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Women Starting Over


How to take charge of your financial future

Women are more educated, earn higher incomes and have a more powerful role in the workplace than women of previous generations. But in spite of this progress, 90 percent of women say they feel financially insecure, according to the 2007 Allianz Women, Money and Power Study. The vast majority of women will need to take financial responsibility at some point in their lives, so it is vital that they have the knowledge and confidence to take charge of their financial future.

A 2009 report by The Women's Institute for a Secure Retirement (WISER) says that women are particularly vulnerable going into retirement. The findings in "How Can Women's Income Last as Long as They Do?" show that:
* Women at age 65 are expected to live, on average, another 20 years - four years longer than men. That means they will need to save more for retirement.
* Less than one third of retired women today receive pension income. And less than half of today's working women have access to a pension or retirement savings plan through their jobs.
* For more than 40 percent of older women living alone, Social Security is virtually all that they have. This group is four to five times more likely to be poor than married couples.

"Each stage of life holds events that can shape your financial needs and impact your ability to achieve long-term goals," says Katie Libbe, vice president of Marketing Solutions for Allianz Life. "Divorce and widowhood are two stages that have significant financial impact for women, so they need to learn how to take control of their financial futures."

Here are some tips to help begin the process of starting over.

Gather all the information you need to evaluate your current financial situation. These include:
* Checking and savings account statements
* Credit card information
* Tax returns
* Social Security records
* Investment information - stocks and bonds certificates, mutual fund statements
* Insurance policies - homeowner's, life, auto, health, long-term care
* Retirement assets - 401(k), pension, IRA, ROTH IRA, annuity statements
* Deeds
* Wills and powers of attorney

Evaluate how much money you will need for the next six to 12 months and keep that money in an easily accessible account in your own name.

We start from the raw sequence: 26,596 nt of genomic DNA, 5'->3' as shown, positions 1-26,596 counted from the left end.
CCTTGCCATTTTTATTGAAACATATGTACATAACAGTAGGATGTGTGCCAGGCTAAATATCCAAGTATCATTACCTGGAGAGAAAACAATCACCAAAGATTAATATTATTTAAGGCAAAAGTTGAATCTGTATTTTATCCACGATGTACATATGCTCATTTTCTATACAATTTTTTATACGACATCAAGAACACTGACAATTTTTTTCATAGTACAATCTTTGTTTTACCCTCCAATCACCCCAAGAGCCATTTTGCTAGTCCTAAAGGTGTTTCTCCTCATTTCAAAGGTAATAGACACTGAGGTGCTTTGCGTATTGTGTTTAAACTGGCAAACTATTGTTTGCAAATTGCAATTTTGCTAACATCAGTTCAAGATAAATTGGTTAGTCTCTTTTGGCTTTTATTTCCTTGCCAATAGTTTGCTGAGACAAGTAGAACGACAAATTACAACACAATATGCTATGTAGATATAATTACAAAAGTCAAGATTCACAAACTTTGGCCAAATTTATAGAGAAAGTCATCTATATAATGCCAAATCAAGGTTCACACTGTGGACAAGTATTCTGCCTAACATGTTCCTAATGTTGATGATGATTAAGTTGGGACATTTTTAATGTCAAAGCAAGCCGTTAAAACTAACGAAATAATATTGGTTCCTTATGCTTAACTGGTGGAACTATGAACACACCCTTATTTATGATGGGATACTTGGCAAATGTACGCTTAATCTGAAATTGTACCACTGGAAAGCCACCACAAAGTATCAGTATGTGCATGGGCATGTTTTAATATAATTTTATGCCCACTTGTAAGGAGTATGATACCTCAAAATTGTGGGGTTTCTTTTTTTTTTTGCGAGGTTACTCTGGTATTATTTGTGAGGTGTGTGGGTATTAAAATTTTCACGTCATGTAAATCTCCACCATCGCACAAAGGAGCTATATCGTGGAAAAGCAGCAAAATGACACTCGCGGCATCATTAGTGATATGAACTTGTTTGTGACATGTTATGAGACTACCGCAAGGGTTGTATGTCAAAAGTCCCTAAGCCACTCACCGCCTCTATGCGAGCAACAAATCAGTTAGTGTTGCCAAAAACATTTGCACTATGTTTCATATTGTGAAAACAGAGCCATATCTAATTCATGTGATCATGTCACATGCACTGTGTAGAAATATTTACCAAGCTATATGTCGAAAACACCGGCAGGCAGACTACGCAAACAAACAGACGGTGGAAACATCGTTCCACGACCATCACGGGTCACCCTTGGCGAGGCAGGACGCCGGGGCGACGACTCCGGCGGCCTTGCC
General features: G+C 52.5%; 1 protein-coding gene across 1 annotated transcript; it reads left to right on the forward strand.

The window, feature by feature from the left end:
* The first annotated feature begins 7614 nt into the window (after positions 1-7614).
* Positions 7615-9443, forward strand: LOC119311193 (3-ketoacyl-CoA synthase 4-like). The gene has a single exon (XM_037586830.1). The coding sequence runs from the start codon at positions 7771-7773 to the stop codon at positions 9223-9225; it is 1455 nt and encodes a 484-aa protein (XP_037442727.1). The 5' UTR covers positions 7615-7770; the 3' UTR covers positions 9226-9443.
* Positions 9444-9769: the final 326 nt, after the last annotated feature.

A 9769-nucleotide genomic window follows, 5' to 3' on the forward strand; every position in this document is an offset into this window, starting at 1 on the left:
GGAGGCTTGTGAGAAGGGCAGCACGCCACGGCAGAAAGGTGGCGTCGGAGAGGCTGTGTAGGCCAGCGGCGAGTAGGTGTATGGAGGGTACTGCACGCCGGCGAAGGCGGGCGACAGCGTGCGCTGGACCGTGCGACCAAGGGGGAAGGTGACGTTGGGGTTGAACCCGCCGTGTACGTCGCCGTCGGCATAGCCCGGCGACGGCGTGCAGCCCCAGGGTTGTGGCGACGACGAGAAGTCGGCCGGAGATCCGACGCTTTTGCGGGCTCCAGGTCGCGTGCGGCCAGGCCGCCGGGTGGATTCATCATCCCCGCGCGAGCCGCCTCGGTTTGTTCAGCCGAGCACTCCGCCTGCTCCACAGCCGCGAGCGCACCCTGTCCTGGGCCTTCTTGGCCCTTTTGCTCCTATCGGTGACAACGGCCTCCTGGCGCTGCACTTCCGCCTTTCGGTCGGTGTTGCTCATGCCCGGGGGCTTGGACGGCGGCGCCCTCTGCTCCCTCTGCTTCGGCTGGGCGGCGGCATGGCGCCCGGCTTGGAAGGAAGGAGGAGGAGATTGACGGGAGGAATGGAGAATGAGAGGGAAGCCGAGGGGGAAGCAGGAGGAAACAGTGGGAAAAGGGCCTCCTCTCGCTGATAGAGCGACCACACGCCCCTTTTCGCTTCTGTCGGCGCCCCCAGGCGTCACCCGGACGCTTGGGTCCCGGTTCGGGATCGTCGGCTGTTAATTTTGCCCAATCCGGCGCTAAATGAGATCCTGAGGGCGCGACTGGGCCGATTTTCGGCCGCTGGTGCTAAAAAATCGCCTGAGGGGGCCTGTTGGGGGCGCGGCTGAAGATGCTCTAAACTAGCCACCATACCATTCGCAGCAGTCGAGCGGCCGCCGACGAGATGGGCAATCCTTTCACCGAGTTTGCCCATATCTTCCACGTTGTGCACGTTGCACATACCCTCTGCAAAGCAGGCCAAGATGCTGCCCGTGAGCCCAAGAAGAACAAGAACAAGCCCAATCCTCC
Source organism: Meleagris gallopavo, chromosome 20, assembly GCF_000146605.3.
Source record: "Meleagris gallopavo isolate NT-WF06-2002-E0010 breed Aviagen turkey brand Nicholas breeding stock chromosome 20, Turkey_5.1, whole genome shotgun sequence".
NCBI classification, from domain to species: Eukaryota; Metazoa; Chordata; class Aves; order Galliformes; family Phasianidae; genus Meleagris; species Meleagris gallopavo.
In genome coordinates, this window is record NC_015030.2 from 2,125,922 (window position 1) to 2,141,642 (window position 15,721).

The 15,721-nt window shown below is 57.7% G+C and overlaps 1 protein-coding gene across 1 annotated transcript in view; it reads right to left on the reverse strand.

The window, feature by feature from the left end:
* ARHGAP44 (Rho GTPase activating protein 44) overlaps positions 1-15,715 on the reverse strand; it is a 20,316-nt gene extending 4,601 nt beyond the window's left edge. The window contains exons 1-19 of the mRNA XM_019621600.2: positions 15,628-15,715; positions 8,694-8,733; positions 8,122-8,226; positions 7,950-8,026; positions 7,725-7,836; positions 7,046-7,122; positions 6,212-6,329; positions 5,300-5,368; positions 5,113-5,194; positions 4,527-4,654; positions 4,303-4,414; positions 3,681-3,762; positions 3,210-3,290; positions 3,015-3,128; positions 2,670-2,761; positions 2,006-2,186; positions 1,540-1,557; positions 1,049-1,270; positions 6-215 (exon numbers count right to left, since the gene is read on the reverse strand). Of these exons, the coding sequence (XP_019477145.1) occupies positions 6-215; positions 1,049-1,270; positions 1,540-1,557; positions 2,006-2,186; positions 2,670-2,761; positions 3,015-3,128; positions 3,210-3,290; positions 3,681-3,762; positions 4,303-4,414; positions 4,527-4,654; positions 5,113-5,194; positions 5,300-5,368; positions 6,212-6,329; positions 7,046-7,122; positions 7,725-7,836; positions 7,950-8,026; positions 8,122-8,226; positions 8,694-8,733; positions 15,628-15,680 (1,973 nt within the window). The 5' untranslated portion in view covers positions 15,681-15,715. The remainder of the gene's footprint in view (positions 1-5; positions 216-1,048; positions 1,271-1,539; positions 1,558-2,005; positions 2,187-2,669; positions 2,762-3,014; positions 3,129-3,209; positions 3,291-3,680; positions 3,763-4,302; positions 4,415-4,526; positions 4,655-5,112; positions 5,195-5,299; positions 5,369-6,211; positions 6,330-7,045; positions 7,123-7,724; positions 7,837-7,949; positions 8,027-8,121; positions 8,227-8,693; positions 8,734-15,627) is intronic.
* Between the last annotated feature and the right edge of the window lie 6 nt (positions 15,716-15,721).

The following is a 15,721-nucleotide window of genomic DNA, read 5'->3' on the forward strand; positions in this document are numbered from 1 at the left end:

* Pay Your Bills. Failure to pay your bills can result in bigger problems due to late payment fees, interest charges, and damage to your credit history.
* Take it Slow. Don't make any major purchases or changes right away. Give yourself time to heal emotionally before rushing into major decisions.

If you don't already have a financial advisor, it may be advisable to get one. "A professional financial planner can help you improve your current financial management and help you through these challenging changes," says Libbe. "Their expertise and objective perspective can save you time, and help you invest for your future."

To find a qualified financial advisor, you can ask trusted friends or professionals, such as lawyers and accountants, for references. You can also get references from professional associations such as the Financial Planning Association, the National Association of Personal Financial Advisors, or the American Institute of Certified Public Accountants.
Make sure that you have a support network made up of trusted family, friends and professionals who can give you feedback, go with you to meetings and help you follow up on the actions you need to take.

For more information on finding a financial advisor and to download free financial checklists for the widowed or divorced, visit allianzlife.com/WomenMoneyPower.

Illustration courtesy of Getty Images


Categories: Feature Stories, Just for me, Money & Work, Relationships & Marriage,

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